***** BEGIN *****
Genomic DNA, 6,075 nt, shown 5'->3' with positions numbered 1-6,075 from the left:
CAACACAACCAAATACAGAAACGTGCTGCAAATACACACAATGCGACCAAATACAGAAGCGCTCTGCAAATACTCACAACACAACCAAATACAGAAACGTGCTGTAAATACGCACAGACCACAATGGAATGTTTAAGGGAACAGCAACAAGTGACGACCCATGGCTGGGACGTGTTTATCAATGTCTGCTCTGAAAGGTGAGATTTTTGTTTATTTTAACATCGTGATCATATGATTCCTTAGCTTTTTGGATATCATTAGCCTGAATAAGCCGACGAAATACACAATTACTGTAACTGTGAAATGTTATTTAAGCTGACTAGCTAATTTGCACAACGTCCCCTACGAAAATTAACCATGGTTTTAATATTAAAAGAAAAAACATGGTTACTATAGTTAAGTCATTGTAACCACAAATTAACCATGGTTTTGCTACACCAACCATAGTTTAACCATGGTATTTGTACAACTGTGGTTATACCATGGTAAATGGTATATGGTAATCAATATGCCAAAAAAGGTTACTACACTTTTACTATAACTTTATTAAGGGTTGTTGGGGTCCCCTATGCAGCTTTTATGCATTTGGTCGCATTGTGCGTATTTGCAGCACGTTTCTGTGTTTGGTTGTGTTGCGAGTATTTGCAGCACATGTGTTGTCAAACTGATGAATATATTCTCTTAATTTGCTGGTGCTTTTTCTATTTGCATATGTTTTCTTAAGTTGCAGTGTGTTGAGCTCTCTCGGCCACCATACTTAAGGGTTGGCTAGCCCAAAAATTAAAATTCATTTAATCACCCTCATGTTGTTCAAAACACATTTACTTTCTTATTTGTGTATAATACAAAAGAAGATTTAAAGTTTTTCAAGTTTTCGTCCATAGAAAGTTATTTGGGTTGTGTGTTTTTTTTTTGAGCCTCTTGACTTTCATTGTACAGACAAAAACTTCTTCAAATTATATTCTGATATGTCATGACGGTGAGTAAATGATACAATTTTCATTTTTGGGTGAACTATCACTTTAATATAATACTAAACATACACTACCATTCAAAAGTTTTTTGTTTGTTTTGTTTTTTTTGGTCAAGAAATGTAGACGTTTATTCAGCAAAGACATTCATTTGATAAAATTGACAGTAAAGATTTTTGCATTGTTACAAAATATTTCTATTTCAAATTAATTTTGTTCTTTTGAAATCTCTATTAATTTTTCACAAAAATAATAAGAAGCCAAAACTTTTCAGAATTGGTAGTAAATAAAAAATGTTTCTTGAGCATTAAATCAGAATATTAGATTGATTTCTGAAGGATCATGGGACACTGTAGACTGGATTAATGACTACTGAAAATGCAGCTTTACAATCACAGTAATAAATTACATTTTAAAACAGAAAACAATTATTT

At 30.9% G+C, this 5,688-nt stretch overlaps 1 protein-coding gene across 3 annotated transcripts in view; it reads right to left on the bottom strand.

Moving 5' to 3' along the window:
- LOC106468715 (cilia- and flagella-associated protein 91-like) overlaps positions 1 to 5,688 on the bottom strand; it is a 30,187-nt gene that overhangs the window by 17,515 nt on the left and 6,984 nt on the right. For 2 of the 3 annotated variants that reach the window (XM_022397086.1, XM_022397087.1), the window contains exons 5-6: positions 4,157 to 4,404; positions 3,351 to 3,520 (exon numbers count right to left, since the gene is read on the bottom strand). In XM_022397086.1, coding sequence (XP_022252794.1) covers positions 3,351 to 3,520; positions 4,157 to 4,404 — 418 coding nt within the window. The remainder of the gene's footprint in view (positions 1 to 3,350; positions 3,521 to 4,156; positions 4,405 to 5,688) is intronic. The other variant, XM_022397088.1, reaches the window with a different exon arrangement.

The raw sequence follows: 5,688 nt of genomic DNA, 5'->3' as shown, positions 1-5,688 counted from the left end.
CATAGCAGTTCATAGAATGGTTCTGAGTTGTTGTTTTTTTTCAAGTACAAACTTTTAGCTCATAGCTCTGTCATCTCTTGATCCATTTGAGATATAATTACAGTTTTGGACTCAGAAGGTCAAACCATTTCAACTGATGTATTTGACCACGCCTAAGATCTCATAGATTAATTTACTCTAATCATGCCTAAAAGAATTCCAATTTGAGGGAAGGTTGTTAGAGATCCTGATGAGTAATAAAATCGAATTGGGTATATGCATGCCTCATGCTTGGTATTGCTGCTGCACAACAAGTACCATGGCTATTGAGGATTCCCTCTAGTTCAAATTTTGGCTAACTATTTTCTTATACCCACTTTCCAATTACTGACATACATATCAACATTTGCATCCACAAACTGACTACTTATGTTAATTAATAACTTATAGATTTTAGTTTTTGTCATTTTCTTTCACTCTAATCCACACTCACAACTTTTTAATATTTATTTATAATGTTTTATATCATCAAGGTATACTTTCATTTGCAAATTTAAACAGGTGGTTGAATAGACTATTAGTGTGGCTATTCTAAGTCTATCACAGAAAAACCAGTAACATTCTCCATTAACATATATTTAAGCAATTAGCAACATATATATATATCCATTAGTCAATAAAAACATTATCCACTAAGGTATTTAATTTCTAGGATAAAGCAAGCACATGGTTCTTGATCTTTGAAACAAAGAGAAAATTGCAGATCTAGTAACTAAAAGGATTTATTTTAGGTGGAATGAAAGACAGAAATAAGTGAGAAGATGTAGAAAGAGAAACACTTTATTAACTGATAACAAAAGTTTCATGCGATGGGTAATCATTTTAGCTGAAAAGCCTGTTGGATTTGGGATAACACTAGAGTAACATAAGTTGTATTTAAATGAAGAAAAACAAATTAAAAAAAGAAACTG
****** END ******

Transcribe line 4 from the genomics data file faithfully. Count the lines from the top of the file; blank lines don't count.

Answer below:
Moving 5' to 3' along the window: